A partnership can give you the leverage, access, or resources you need to acquire commercial real estate that would otherwise be outside of your reach. Keep in mind that it is critical to establish a partnership exclusively with other high-caliber investors.
Here are a few helpful areas to consider when forming a real estate partnership:
You can’t build much with two nails and no hammer. You need one of each. In a potential partner, you are not looking for someone who offers the same skills or has the same needs as you. There is an old saying that “When two men always agree, one of them is unnecessary.” A successful partnership is about finding a synergistic solution to compound your mutual benefit through the leverage of your combined strengths and connections. Together, your needs and skills complement each other to maximize your opportunity costs.
Can you imagine onboarding a new employee without first ensuring they match your company’s core values and culture? With any potential partner, you must share similar core values or be willing to be held accountable to an agreed-upon standard of operation. Conduct due diligence on your potential partner’s character. Be sure that you trust them—your money, time, reputation, and future are tied up with theirs.
You don’t want to align yourself or your business with a partner who is an inept operator. You need a partner with clarity and structure. A lack of structure is only the first indication of existing problems. It doesn’t take a lot of imagination to connect the dots: If there is no discernible business structure, there isn’t going to be more as you dig. Lost opportunities. Lost revenue. Wasted dollars. Wasted time. Save yourself the danger and start asking questions, including these:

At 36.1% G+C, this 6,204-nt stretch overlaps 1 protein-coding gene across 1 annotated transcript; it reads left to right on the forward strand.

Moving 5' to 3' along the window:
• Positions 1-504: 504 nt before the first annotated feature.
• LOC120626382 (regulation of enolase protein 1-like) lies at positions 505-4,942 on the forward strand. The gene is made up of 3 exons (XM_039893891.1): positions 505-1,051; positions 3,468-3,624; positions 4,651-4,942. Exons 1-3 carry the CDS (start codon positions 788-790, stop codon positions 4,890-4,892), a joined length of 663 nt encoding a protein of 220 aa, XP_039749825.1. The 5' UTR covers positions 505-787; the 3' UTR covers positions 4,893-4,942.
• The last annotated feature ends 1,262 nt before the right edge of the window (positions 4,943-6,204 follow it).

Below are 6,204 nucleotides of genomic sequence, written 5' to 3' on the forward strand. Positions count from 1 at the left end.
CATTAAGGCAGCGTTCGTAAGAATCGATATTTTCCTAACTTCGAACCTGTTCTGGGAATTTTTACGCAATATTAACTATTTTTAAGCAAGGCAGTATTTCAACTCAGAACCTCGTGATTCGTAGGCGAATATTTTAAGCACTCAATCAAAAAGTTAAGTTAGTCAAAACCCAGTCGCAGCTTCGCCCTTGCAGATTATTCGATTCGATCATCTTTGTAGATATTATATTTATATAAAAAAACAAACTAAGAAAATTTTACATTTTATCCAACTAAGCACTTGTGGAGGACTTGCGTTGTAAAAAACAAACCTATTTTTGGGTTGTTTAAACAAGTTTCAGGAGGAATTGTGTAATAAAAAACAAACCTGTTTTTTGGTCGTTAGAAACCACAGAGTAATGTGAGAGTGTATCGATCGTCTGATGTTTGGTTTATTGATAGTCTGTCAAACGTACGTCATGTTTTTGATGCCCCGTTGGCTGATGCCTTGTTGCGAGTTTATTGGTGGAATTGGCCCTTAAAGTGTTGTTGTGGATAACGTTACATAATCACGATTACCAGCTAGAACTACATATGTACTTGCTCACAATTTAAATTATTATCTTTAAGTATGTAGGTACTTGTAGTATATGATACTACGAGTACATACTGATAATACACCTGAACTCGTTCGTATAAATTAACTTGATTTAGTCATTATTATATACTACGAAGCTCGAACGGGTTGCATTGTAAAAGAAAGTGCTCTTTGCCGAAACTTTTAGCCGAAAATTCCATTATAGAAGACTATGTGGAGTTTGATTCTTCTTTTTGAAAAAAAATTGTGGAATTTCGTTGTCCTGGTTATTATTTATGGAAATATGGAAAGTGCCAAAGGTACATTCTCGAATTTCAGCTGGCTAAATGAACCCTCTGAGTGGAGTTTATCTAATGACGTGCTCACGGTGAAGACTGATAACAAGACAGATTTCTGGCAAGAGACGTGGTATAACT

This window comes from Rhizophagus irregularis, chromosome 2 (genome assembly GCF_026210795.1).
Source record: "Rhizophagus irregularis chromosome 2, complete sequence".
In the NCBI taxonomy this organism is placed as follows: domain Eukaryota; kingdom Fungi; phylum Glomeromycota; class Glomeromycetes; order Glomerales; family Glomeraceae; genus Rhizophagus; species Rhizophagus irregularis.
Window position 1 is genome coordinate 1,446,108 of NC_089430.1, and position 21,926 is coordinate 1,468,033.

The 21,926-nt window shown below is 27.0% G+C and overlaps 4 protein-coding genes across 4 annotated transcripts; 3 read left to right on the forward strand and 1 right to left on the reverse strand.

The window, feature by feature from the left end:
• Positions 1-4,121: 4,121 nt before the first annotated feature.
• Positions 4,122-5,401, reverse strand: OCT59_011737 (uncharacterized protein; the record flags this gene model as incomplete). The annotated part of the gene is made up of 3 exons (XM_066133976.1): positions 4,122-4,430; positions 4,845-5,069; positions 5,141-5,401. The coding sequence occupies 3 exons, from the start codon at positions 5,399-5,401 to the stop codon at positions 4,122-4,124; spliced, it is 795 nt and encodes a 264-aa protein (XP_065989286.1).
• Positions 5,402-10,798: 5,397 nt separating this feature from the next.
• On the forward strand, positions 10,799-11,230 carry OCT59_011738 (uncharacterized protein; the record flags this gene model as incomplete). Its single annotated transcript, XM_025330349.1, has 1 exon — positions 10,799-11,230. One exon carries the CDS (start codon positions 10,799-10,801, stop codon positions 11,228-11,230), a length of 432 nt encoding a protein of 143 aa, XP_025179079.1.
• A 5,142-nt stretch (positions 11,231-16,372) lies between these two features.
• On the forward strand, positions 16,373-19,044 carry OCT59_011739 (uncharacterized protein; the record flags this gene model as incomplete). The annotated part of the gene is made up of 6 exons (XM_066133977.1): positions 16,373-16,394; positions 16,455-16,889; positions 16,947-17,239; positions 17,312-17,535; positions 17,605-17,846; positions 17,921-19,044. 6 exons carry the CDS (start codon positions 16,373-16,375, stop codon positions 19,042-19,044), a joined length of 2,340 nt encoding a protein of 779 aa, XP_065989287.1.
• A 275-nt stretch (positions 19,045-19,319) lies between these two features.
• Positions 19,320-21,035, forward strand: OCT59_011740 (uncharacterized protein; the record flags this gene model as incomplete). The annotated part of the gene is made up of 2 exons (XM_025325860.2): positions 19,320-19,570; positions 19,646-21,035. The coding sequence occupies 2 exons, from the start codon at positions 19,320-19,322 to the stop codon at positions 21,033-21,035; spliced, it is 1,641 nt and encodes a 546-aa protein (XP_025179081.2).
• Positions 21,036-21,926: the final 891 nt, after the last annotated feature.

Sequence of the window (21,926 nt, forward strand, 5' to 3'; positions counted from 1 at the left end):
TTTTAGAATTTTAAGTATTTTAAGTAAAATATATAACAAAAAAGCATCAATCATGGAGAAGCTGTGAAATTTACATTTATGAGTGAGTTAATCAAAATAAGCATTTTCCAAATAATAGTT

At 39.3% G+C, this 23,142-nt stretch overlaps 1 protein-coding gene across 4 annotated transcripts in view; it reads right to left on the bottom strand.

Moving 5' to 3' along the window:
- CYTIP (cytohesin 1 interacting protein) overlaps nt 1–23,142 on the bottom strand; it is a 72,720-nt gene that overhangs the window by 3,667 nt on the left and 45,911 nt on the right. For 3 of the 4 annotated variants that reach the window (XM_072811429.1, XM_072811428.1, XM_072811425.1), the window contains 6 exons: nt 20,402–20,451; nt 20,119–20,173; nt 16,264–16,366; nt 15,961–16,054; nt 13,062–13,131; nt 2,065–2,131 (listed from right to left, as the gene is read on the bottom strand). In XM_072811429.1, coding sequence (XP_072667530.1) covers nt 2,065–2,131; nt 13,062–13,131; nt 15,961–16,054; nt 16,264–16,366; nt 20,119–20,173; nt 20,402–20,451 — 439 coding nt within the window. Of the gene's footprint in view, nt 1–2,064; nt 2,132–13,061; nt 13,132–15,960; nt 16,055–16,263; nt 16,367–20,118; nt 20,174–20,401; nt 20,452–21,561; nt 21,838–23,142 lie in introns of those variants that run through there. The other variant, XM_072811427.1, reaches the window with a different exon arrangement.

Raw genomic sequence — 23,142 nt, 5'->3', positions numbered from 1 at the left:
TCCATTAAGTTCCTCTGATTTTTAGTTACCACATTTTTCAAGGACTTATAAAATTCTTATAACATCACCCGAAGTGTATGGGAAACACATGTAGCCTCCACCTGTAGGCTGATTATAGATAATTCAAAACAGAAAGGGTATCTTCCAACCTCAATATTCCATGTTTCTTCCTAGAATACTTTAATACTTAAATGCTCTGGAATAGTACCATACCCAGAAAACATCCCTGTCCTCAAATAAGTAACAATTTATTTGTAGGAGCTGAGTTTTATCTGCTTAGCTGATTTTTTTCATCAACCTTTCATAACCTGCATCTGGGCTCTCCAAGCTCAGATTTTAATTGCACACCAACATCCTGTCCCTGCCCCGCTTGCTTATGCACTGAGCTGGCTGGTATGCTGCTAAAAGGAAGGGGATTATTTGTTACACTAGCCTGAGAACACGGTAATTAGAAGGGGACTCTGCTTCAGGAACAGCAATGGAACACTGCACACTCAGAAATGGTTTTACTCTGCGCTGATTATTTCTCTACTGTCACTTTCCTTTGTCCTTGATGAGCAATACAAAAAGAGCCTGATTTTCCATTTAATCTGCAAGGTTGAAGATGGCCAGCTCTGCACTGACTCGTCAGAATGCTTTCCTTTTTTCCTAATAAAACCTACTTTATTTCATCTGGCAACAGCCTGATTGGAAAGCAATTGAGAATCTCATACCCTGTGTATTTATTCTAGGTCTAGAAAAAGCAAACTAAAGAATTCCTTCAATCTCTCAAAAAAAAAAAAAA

- What is your existing business structure (employees, contractors, etc.)?
- What are the three to five core operating systems or processes that run your business?
- How would the partnership integrate with your existing business? What are your business goals for this year—and the next 3-5 years?
Experience and Portfolio
President Ronald Reagan said: “Trust but verify.” The phrase applies to real estate as well as politics. The most successful partnerships are not established on blind trust; they are built on a foundation of proven competence because the best indicator of future success is past results. One of the best ways to access new real estate opportunities is through a partnership, but you must be discerning about who you let in the door. Any partner needs to be able to demonstrate an extensive portfolio and industry experience.
- Here are some questions for evaluating business experience and portfolio: